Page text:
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Political Competition with Campaign Contributions and Informative Advertising

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  • Stephen Coate

    (Cornell University,)

Abstract

This paper presents a theory of political competition with campaign contributions and informa-tive political advertising. Policy-motivated parties compete by selecting candidates and interest groups provide contributions to enhance the electoral prospects of like-minded candidates. Con-tributions are used to finance advertising campaigns that provide voters with information about candidates' ideologies. Voters update their beliefs rationally given the information they have received. The paper uses the theory to analyze the welfare economics of contribution limits. Such limits are shown to redistribute welfare from ordinary citizens to members of interest groups. (JEL: D72, H40) Copyright (c) 2004 by the European Economic Association.

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Bibliographic Info

Article provided by MIT Press in its journal Journal of the European Economic Association.

Volume (Year): 2 (2004)
Issue (Month): 5 (09)
Pages: 772-804

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Handle: RePEc:tpr:jeurec:v:2:y:2004:i:5:p:772-804

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  1. Grossman, Gene M & Helpman, Elhanan, 1996. "Electoral Competition and Special Interest Politics," Review of Economic Studies, Wiley Blackwell, vol. 63(2), pages 265-86, April.
  2. Besley, Timothy J. & Coate, Stephen, 2001. "Issue Unbundling via Citizens' initiatives," CEPR Discussion Papers 2857, C.E.P.R. Discussion Papers.
  3. Potters, Jan & Sloof, Randolph & van Winden, Frans, 1997. "Campaign expenditures, contributions and direct endorsements: The strategic use of information and money to influence voter behavior," European Journal of Political Economy, Elsevier, vol. 13(1), pages 1-31, February.
  4. Ignacio Ortuno Ortin & Christian Schultz, 2000. "Public Funding of Political Parties," Econometric Society World Congress 2000 Contributed Papers 0735, Econometric Society.
  5. Persson, T. & Tabellini, G., 1997. "Political Economics and Macroeconomic Policy," Papers 630, Stockholm - International Economic Studies.
  6. Andrea Prat, 2002. "Campaign Advertising and Voter Welfare," Review of Economic Studies, Oxford University Press, vol. 69(4), pages 999-1017.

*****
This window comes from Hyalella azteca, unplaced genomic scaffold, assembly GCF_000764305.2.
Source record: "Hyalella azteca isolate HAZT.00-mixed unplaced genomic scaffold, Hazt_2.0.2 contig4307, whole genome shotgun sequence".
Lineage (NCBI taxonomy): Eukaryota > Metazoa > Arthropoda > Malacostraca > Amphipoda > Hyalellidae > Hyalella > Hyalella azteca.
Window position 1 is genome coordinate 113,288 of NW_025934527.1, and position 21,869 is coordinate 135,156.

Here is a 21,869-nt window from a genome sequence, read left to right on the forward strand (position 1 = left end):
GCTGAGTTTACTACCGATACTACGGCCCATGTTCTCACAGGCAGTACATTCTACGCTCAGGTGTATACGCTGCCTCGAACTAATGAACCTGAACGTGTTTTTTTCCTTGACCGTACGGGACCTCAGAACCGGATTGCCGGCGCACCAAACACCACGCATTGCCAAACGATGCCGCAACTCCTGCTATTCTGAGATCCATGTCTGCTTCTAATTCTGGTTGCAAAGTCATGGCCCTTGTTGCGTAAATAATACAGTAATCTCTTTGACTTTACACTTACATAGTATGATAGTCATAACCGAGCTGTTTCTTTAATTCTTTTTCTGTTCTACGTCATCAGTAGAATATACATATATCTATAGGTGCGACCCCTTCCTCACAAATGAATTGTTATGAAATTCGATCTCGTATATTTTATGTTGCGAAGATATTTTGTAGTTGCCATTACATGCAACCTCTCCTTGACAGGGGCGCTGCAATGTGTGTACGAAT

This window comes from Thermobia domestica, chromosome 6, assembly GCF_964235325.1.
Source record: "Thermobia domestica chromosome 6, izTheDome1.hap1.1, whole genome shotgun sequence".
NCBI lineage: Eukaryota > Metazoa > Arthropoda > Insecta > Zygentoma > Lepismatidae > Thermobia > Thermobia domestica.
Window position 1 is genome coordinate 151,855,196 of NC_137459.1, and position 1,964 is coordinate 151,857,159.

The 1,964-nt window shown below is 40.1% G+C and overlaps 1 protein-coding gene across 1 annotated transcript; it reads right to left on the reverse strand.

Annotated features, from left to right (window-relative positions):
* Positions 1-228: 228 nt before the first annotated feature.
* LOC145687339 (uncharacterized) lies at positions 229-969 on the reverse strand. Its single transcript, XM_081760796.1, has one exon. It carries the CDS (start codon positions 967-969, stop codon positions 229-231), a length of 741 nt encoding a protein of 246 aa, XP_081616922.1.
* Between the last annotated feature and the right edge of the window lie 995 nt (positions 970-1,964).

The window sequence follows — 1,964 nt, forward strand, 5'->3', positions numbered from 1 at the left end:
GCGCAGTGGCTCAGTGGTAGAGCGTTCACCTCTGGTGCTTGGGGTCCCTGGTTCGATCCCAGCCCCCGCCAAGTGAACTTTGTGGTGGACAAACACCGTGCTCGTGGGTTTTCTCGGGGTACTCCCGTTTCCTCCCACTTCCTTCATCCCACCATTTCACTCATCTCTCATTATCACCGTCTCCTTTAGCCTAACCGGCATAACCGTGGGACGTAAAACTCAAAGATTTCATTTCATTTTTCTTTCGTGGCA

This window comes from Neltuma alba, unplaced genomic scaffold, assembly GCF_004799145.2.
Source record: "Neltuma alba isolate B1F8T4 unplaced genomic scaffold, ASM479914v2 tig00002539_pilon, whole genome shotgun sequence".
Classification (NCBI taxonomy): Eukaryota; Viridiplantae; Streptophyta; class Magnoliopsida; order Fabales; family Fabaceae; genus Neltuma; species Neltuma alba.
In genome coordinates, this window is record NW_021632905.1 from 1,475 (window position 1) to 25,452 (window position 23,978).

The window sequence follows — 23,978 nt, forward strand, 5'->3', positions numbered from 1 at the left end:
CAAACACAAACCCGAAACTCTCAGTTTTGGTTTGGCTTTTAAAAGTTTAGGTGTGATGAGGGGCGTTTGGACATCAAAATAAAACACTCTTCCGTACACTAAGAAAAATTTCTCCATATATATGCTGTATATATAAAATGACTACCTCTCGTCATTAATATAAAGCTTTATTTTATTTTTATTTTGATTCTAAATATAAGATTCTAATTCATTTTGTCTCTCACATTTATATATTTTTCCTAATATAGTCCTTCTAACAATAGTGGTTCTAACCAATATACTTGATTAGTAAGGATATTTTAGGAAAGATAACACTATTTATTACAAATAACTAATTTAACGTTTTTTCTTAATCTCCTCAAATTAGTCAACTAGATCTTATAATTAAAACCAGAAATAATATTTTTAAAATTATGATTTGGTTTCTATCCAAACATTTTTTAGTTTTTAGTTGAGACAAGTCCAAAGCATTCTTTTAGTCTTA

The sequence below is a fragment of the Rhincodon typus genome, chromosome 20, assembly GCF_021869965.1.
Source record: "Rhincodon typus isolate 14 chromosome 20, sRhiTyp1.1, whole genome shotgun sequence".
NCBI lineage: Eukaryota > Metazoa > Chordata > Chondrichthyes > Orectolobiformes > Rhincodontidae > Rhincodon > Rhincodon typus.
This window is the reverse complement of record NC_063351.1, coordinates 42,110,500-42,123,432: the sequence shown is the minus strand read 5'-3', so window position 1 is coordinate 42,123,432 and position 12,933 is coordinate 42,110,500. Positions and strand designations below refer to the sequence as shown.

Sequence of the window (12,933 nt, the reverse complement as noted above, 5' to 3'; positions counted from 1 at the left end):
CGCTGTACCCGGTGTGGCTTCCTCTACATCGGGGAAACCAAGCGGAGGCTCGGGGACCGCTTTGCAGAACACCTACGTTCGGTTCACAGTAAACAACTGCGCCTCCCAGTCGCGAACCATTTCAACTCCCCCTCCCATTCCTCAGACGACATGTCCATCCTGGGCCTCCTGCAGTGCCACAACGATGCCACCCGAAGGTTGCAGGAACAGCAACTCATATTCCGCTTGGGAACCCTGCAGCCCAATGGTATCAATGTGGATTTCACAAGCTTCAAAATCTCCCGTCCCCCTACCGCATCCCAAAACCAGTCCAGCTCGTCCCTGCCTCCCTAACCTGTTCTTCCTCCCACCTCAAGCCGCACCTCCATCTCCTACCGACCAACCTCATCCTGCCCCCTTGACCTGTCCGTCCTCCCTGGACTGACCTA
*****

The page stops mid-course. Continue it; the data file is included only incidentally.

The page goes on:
7. Martin J. Osborne & Al Slivinksi, 1995. "A Model of Political Competition with Citizen-Candidates," Department of Economics Working Papers 1995-01, McMaster University.
  8. Besley, Timothy & Coate, Stephen, 1997. "An Economic Model of Representative Democracy," The Quarterly Journal of Economics, MIT Press, vol. 112(1), pages 85-114, February.
  9. Rebecca Morton & Charles Cameron, 1992. "Elections And The Theory Of Campaign Contributions: A Survey And Critical Analysis," Economics and Politics, Wiley Blackwell, vol. 4(1), pages 79-108, 03.
  10. Prat, Andrea, 2002. "Campaign Spending with Office-Seeking Politicians, Rational Voters, and Multiple Lobbies," Journal of Economic Theory, Elsevier, vol. 103(1), pages 162-189, March.
  11. Milgrom, Paul & Roberts, John, 1986. "Price and Advertising Signals of Product Quality," Journal of Political Economy, University of Chicago Press, vol. 94(4), pages 796-821, August.
  12. Grossman, Gene M & Shapiro, Carl, 1984. "Informative Advertising with Differentiated Products," Review of Economic Studies, Wiley Blackwell, vol. 51(1), pages 63-81, January.
  13. David Austen-Smith, 1987. "Interest groups, campaign contributions, and probabilistic voting," Public Choice, Springer, vol. 54(2), pages 123-139, January.
  14. Nelson, Phillip, 1976. "Political Information," Journal of Law and Economics, University of Chicago Press, vol. 19(2), pages 315-36, August.
  15. Roger Congleton, 1986. "Rent-seeking aspects of political advertising," Public Choice, Springer, vol. 49(3), pages 249-263, January.
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